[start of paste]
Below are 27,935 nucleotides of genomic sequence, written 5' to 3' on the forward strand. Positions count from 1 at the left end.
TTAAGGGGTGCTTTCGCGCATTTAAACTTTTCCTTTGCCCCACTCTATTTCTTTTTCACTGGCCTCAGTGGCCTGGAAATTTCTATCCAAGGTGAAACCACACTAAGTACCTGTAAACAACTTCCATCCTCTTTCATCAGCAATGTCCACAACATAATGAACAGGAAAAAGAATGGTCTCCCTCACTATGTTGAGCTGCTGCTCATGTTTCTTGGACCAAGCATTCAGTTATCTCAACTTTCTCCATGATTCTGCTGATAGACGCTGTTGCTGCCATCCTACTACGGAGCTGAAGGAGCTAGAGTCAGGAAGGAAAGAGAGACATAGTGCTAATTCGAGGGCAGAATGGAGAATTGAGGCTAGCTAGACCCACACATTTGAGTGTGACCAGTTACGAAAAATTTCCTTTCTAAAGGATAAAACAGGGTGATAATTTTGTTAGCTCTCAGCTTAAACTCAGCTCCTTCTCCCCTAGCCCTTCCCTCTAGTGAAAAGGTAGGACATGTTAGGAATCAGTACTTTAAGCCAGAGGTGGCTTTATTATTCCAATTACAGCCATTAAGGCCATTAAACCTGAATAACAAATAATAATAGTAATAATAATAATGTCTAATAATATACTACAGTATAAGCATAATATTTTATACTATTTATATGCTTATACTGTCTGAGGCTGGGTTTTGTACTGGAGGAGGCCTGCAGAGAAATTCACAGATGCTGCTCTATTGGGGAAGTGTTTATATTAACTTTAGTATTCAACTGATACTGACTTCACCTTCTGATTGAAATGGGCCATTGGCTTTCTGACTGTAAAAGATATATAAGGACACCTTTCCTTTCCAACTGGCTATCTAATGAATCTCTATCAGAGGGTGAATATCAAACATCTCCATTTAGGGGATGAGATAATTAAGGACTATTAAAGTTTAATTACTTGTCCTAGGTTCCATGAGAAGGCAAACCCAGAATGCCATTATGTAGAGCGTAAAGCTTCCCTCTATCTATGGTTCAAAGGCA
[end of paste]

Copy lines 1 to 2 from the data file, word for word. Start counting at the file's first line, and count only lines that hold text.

Below are 27,935 nucleotides of genomic sequence, written 5' to 3' on the forward strand. Positions count from 1 at the left end.
TTAAGGGGTGCTTTCGCGCATTTAAACTTTTCCTTTGCCCCACTCTATTTCTTTTTCACTGGCCTCAGTGGCCTGGAAATTTCTATCCAAGGTGAAACCACACTAAGTACCTGTAAACAACTTCCATCCTCTTTCATCAGCAATGTCCACAACATAATGAACAGGAAAAAGAATGGTCTCCCTCACTATGTTGAGCTGCTGCTCATGTTTCTTGGACCAAGCATTCAGTTATCTCAACTTTCTCCATGATTCTGCTGATAGACGCTGTTGCTGCCATCCTACTACGGAGCTGAAGGAGCTAGAGTCAGGAAGGAAAGAGAGACATAGTGCTAATTCGAGGGCAGAATGGAGAATTGAGGCTAGCTAGACCCACACATTTGAGTGTGACCAGTTACGAAAAATTTCCTTTCTAAAGGATAAAACAGGGTGATAATTTTGTTAGCTCTCAGCTTAAACTCAGCTCCTTCTCCCCTAGCCCTTCCCTCTAGTGAAAAGGTAGGACATGTTAGGAATCAGTACTTTAAGCCAGAGGTGGCTTTATTATTCCAATTACAGCCATTAAGGCCATTAAACCTGAATAACAAATAATAATAGTAATAATAATAATGTCTAATAATATACTACAGTATAAGCATAATATTTTATACTATTTATATGCTTATACTGTCTGAGGCTGGGTTTTGTACTGGAGGAGGCCTGCAGAGAAATTCACAGATGCTGCTCTATTGGGGAAGTGTTTATATTAACTTTAGTATTCAACTGATACTGACTTCACCTTCTGATTGAAATGGGCCATTGGCTTTCTGACTGTAAAAGATATATAAGGACACCTTTCCTTTCCAACTGGCTATCTAATGAATCTCTATCAGAGGGTGAATATCAAACATCTCCATTTAGGGGATGAGATAATTAAGGACTATTAAAGTTTAATTACTTGTCCTAGGTTCCATGAGAAGGCAAACCCAGAATGCCATTATGTAGAGCGTAAAGCTTCCCTCTATCTATGGTTCAAAGGCA